Watch out! India set to have world's most fearsome artillery
Our surveillance, target acquisition and retaliatory capabilities are climbing a 'never before' path.
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A few days ago, the arrival of the first two 155mm M777 ultra-light howitzers on Indian soil was hailed by the media. This was preceded by signing of a contract for the purchase of 100 self-propelled tracked 155 mm howitzers from L&T.
On Republic Day, the indigenous 155mm Dhanush gun and the indigenous ATAGS (advanced towed artillery gun system) were paraded on Rajpath.
These moments are a source of pride for old gunners like me. Clearly, the transformative path of Indian artillery is a visible and palpable reality.
As things unfold we will have multiple capabilities across the tactical, operational and strategic spectrum. In future, artillery will be the mainstay of India’s combat capabilities, which will deter its adversaries. It will be one of the most fearsome artilleries of the world.
Our adversaries will have to seriously think before they attempt any misadventure. More importantly, we will be a truly “Made in India” artillery with the most critical technologies being indigenous.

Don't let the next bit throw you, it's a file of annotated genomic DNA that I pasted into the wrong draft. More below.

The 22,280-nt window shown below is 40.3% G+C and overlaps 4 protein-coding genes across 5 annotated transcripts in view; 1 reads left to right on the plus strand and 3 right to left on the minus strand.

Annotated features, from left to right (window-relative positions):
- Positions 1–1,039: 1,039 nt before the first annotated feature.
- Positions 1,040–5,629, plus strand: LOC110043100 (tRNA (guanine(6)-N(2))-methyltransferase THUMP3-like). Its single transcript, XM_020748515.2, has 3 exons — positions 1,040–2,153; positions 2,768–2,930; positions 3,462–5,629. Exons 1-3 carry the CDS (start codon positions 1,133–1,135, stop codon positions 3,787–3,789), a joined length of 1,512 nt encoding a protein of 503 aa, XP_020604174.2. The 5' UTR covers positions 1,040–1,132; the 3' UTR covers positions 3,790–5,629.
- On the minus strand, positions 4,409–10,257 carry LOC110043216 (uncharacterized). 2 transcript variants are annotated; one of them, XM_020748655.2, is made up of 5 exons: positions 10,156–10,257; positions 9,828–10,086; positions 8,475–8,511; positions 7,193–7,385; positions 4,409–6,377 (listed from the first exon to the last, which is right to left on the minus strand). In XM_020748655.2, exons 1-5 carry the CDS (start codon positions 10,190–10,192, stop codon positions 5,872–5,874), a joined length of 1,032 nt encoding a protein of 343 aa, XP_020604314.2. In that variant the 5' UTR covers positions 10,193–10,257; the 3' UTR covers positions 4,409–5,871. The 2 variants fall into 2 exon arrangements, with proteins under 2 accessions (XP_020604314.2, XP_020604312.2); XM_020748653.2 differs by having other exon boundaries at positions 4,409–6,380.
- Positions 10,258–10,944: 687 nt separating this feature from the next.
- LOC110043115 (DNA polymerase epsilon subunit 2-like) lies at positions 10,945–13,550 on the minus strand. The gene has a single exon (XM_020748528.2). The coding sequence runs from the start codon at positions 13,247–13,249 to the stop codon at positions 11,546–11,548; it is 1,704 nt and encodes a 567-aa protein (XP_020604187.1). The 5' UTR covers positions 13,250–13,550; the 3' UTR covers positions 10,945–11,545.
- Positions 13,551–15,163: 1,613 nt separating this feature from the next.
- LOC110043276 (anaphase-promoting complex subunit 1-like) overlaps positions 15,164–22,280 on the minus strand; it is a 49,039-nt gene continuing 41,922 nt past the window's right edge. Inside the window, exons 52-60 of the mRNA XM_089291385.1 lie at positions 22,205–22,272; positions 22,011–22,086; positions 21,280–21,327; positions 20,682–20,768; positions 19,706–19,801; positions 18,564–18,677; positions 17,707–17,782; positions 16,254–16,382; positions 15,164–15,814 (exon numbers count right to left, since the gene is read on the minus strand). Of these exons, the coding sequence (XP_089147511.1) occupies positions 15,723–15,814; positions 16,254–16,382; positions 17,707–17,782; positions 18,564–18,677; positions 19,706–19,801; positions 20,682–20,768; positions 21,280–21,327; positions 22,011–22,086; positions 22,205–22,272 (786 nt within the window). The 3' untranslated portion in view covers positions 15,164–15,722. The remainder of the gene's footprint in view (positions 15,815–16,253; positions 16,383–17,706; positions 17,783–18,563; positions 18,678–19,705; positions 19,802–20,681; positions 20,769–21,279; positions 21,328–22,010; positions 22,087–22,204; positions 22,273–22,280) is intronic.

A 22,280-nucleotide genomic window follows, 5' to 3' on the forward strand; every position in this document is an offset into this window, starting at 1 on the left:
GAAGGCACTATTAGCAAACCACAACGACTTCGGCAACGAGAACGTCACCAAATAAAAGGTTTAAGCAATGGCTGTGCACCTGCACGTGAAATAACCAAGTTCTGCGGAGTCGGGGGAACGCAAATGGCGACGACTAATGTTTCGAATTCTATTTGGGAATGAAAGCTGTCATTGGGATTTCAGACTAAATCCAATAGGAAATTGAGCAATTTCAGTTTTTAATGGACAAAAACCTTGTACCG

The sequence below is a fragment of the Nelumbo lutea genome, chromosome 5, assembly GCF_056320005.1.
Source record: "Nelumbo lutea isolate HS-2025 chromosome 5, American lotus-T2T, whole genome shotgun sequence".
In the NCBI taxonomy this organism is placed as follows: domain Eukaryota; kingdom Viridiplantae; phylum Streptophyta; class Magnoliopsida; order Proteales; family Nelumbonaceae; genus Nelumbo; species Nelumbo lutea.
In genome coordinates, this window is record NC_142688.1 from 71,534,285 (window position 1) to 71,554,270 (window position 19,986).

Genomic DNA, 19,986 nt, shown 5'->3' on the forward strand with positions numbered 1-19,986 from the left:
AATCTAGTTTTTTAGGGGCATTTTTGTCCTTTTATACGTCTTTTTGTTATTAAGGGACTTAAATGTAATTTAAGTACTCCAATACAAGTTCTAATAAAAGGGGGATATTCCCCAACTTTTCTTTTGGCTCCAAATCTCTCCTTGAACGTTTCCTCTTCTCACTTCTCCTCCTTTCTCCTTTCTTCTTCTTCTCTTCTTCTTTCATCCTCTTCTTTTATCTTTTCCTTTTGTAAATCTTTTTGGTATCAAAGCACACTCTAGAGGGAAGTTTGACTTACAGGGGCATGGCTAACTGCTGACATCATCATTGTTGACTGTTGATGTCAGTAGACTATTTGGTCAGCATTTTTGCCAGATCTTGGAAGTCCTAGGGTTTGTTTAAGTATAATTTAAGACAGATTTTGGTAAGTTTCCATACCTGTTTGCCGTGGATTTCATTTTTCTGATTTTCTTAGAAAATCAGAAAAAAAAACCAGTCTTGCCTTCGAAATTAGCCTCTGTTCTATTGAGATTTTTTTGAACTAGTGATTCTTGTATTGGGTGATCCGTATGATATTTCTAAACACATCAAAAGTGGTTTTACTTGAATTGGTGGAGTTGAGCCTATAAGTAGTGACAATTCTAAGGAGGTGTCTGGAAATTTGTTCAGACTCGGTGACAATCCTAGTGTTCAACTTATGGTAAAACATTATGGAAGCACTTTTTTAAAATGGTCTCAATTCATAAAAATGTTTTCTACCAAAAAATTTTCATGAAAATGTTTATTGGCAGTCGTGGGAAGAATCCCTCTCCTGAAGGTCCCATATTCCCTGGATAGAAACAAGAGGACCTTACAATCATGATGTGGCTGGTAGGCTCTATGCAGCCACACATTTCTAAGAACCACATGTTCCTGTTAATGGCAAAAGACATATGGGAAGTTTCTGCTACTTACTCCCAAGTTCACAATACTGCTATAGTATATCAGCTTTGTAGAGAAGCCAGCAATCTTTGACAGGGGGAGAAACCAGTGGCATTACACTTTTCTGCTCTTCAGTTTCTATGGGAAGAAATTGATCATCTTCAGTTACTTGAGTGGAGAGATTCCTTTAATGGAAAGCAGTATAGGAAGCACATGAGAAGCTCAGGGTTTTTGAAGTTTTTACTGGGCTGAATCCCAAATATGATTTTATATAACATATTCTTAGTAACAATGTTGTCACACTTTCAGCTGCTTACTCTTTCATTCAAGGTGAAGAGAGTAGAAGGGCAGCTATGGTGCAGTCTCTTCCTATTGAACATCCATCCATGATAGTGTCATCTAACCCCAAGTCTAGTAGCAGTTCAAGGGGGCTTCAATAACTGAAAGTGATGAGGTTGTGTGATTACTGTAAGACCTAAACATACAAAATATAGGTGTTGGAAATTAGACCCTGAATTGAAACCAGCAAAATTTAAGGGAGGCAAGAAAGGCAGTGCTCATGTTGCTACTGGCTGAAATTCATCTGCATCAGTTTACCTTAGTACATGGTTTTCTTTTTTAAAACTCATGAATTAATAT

The Make in India and self-reliance dream of Prime Minister Narendra Modi is being realised. The full import of this will be lost if one does not understand the larger picture.
The troika of 155 mm guns which are on the verge of induction into the Army have ranges varying from 30-38 km, giving us great reach. The 155mm 45 calibre Dhanush gun system being produced by the Ordnance Factory Board (OFB) is fully indigenised. It is undergoing user exploitation in the deserts and high altitudes.
It should go into full scale production soon. It is a cutting-edge top of the line gun system based on the Bofors platform. The 155mm 39 calibre M777 ultra-light howitzer, procured from the US on government-to-government basis, is a lightweight gun with high air and ground mobility.
It gives India huge operational and strategic capability in mountainous terrain. The gun is going to be assembled in the country by Mahindra Defence Systems. In the times to come, spares for this gun are poised to be made in India for the international market. That gives us the capability to make this gun fully in India in the future.